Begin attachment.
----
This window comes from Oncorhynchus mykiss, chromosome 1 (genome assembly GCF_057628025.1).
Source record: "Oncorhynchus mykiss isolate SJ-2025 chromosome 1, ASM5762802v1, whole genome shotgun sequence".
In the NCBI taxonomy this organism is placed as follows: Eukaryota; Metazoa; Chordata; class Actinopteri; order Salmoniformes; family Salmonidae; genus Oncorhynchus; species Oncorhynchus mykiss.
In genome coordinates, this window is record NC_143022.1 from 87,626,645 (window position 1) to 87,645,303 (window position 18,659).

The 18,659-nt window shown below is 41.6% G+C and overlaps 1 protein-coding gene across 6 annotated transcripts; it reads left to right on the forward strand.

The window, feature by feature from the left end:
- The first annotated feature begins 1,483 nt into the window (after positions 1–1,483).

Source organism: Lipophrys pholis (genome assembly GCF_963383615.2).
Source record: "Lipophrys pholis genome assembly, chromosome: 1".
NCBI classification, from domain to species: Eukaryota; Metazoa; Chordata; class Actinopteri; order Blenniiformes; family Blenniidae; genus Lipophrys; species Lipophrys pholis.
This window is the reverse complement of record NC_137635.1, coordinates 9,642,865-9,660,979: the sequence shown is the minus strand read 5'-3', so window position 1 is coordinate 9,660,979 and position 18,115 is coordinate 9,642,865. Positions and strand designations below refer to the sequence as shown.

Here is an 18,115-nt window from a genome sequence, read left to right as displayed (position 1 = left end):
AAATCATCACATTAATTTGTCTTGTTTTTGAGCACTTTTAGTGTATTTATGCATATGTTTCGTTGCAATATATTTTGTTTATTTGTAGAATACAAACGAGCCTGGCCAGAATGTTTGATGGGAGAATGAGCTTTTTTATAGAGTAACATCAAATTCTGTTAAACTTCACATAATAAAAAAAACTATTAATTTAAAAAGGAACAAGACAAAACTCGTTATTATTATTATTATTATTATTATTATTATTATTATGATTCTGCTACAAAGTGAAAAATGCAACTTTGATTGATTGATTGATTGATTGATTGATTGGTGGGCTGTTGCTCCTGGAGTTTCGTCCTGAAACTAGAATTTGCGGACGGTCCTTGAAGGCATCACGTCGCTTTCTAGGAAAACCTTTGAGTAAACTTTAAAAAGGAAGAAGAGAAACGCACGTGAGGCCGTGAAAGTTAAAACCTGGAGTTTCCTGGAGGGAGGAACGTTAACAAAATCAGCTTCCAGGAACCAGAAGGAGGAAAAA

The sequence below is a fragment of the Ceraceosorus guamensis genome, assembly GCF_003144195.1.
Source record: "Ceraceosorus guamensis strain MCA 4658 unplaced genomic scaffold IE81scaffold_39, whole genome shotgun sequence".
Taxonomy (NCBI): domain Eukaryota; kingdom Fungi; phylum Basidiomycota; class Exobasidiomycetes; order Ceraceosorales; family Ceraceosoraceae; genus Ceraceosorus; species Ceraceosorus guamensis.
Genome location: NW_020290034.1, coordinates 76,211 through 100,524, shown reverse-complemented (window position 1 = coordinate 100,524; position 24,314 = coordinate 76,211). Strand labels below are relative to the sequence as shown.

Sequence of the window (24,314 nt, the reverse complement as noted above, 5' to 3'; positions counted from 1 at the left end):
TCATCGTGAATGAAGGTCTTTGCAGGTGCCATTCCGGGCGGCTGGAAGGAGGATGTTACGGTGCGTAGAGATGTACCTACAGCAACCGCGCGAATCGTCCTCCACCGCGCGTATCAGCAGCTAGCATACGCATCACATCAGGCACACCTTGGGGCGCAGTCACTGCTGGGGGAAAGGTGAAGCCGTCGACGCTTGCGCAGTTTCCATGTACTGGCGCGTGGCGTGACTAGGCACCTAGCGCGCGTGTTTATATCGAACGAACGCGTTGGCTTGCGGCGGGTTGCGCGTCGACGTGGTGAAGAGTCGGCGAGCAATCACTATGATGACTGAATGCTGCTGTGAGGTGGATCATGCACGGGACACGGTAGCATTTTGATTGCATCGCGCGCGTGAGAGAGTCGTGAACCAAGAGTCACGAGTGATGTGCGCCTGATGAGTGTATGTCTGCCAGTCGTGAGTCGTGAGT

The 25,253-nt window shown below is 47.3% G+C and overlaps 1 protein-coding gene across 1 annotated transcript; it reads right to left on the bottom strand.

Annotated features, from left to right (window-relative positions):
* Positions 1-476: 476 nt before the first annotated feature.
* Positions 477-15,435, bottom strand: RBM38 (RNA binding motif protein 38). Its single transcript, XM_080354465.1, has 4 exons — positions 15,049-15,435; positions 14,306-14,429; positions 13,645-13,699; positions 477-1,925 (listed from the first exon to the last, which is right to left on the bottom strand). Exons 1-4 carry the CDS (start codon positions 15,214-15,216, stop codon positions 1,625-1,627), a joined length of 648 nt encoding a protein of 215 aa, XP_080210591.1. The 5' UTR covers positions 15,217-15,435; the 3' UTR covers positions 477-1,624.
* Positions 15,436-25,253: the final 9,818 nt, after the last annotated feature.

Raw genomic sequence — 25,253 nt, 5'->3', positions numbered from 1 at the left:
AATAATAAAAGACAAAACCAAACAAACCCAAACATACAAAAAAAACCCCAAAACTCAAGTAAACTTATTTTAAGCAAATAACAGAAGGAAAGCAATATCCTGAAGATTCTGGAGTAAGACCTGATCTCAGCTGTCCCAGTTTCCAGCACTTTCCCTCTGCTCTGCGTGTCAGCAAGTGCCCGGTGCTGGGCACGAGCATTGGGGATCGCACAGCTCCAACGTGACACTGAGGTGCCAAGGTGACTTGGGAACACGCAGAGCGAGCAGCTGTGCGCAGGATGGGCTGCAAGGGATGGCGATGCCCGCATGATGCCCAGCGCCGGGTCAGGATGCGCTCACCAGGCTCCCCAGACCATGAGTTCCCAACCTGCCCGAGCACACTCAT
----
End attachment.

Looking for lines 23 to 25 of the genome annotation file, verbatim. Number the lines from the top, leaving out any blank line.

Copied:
* Positions 477-15,435, bottom strand: RBM38 (RNA binding motif protein 38). Its single transcript, XM_080354465.1, has 4 exons — positions 15,049-15,435; positions 14,306-14,429; positions 13,645-13,699; positions 477-1,925 (listed from the first exon to the last, which is right to left on the bottom strand). Exons 1-4 carry the CDS (start codon positions 15,214-15,216, stop codon positions 1,625-1,627), a joined length of 648 nt encoding a protein of 215 aa, XP_080210591.1. The 5' UTR covers positions 15,217-15,435; the 3' UTR covers positions 477-1,624.
* Positions 15,436-25,253: the final 9,818 nt, after the last annotated feature.

Raw genomic sequence — 25,253 nt, 5'->3', positions numbered from 1 at the left: